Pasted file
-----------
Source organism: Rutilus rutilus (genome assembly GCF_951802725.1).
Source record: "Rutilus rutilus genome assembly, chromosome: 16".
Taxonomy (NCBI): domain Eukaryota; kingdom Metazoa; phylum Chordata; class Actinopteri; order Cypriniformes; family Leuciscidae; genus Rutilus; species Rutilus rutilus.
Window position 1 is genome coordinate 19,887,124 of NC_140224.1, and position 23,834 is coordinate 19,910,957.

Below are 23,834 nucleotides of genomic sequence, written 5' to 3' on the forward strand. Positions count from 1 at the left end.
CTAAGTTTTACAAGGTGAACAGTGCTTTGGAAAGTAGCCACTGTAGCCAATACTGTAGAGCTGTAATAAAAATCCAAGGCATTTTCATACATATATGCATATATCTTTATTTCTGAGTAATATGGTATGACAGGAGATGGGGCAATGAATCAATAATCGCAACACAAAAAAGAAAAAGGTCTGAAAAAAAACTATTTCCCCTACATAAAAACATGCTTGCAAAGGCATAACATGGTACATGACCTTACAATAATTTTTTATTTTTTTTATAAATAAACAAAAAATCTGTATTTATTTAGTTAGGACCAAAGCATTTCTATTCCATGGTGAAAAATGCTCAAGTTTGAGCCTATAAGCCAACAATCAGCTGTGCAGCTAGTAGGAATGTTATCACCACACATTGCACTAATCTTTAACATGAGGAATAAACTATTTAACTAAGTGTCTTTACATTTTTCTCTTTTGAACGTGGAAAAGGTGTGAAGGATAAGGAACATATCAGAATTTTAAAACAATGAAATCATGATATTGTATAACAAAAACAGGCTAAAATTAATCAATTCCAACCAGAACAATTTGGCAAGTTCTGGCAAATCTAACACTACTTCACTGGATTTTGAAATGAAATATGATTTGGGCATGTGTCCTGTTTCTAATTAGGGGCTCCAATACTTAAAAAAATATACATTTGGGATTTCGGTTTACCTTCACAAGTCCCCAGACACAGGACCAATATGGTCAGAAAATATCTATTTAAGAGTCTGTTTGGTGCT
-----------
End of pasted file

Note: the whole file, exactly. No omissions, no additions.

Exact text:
Source organism: Rutilus rutilus (genome assembly GCF_951802725.1).
Source record: "Rutilus rutilus genome assembly, chromosome: 16".
Taxonomy (NCBI): domain Eukaryota; kingdom Metazoa; phylum Chordata; class Actinopteri; order Cypriniformes; family Leuciscidae; genus Rutilus; species Rutilus rutilus.
Window position 1 is genome coordinate 19,887,124 of NC_140224.1, and position 23,834 is coordinate 19,910,957.

Below are 23,834 nucleotides of genomic sequence, written 5' to 3' on the forward strand. Positions count from 1 at the left end.
CTAAGTTTTACAAGGTGAACAGTGCTTTGGAAAGTAGCCACTGTAGCCAATACTGTAGAGCTGTAATAAAAATCCAAGGCATTTTCATACATATATGCATATATCTTTATTTCTGAGTAATATGGTATGACAGGAGATGGGGCAATGAATCAATAATCGCAACACAAAAAAGAAAAAGGTCTGAAAAAAAACTATTTCCCCTACATAAAAACATGCTTGCAAAGGCATAACATGGTACATGACCTTACAATAATTTTTTATTTTTTTTATAAATAAACAAAAAATCTGTATTTATTTAGTTAGGACCAAAGCATTTCTATTCCATGGTGAAAAATGCTCAAGTTTGAGCCTATAAGCCAACAATCAGCTGTGCAGCTAGTAGGAATGTTATCACCACACATTGCACTAATCTTTAACATGAGGAATAAACTATTTAACTAAGTGTCTTTACATTTTTCTCTTTTGAACGTGGAAAAGGTGTGAAGGATAAGGAACATATCAGAATTTTAAAACAATGAAATCATGATATTGTATAACAAAAACAGGCTAAAATTAATCAATTCCAACCAGAACAATTTGGCAAGTTCTGGCAAATCTAACACTACTTCACTGGATTTTGAAATGAAATATGATTTGGGCATGTGTCCTGTTTCTAATTAGGGGCTCCAATACTTAAAAAAATATACATTTGGGATTTCGGTTTACCTTCACAAGTCCCCAGACACAGGACCAATATGGTCAGAAAATATCTATTTAAGAGTCTGTTTGGTGCT